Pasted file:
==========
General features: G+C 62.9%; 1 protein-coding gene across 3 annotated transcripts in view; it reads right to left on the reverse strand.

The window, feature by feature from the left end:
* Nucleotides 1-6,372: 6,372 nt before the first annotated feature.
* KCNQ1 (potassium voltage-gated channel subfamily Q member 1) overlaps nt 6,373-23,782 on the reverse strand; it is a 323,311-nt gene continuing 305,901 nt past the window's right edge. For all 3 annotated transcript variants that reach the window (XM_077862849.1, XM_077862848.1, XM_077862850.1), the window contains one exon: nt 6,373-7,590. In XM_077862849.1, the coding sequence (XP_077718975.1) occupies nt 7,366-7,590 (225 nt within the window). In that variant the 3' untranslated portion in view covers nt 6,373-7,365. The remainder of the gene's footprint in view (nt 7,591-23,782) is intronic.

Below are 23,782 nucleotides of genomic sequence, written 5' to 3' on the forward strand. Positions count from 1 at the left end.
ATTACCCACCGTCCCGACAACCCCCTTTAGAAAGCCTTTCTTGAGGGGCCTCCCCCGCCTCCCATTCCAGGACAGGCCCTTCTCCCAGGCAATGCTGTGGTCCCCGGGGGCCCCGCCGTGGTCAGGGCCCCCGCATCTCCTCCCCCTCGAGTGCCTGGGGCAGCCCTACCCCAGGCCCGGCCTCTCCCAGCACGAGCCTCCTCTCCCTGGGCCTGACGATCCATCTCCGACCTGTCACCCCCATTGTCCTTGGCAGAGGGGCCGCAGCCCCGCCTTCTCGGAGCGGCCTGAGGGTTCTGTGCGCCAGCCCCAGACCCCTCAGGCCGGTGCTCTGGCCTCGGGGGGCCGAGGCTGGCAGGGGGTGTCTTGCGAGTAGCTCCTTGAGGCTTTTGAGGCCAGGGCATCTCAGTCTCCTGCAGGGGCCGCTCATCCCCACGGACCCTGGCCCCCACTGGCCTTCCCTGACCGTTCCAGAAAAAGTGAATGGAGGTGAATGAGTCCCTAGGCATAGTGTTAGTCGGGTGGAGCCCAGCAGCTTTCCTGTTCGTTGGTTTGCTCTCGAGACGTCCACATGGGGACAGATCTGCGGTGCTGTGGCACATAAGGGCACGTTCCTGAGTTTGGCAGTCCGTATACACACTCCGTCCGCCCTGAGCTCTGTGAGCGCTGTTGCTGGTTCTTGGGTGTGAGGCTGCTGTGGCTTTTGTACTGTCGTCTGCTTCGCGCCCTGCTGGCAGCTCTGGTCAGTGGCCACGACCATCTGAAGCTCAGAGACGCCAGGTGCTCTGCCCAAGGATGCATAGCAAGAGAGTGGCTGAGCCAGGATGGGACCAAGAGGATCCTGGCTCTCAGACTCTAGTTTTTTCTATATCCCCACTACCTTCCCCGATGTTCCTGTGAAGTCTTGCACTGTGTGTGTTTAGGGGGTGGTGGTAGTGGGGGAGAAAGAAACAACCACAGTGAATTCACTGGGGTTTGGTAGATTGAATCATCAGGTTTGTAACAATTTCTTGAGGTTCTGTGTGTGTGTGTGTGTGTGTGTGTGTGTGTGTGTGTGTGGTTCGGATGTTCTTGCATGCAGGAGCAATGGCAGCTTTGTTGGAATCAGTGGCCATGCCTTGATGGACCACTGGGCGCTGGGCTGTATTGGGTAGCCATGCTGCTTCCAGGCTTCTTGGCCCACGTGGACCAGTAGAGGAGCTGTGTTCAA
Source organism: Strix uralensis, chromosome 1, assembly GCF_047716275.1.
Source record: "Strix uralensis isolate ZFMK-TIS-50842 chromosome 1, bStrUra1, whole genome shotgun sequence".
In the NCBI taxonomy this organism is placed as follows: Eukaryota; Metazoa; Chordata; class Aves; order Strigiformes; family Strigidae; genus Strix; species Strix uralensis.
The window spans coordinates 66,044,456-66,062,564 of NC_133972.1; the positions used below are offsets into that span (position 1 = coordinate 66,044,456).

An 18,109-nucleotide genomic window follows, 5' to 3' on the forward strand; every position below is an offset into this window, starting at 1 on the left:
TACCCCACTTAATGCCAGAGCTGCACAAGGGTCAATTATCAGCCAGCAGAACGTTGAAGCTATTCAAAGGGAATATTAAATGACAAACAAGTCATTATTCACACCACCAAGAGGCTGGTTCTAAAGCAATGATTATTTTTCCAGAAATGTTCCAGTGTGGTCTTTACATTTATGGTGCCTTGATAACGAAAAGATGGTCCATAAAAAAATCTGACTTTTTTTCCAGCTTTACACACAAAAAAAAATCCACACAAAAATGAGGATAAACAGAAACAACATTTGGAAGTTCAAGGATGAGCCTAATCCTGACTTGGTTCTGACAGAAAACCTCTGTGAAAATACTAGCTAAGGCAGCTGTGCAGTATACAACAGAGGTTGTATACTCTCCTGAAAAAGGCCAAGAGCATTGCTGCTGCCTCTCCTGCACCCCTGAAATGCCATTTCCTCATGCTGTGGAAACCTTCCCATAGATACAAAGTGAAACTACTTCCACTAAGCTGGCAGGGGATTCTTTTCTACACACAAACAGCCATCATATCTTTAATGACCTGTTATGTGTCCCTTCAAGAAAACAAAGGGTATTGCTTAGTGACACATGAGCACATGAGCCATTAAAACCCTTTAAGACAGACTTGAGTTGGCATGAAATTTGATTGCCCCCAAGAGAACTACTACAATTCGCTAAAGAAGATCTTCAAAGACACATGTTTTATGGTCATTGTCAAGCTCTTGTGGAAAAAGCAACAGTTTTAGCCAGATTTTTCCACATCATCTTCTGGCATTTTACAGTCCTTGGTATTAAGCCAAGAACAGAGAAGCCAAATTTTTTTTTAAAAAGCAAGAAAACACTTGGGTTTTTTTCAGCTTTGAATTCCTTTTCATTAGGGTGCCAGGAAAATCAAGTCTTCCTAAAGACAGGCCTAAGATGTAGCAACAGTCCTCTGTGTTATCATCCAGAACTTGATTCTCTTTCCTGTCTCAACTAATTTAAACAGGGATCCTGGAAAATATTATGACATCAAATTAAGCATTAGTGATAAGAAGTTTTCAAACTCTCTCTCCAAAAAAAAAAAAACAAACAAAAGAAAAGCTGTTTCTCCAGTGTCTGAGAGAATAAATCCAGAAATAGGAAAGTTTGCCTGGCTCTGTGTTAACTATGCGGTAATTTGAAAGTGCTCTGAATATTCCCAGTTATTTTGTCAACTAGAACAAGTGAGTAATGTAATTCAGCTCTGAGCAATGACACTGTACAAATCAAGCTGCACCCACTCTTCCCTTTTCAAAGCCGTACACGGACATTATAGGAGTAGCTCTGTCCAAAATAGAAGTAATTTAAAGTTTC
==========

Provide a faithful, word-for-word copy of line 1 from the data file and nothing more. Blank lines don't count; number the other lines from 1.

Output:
General features: G+C 62.9%; 1 protein-coding gene across 3 annotated transcripts in view; it reads right to left on the reverse strand.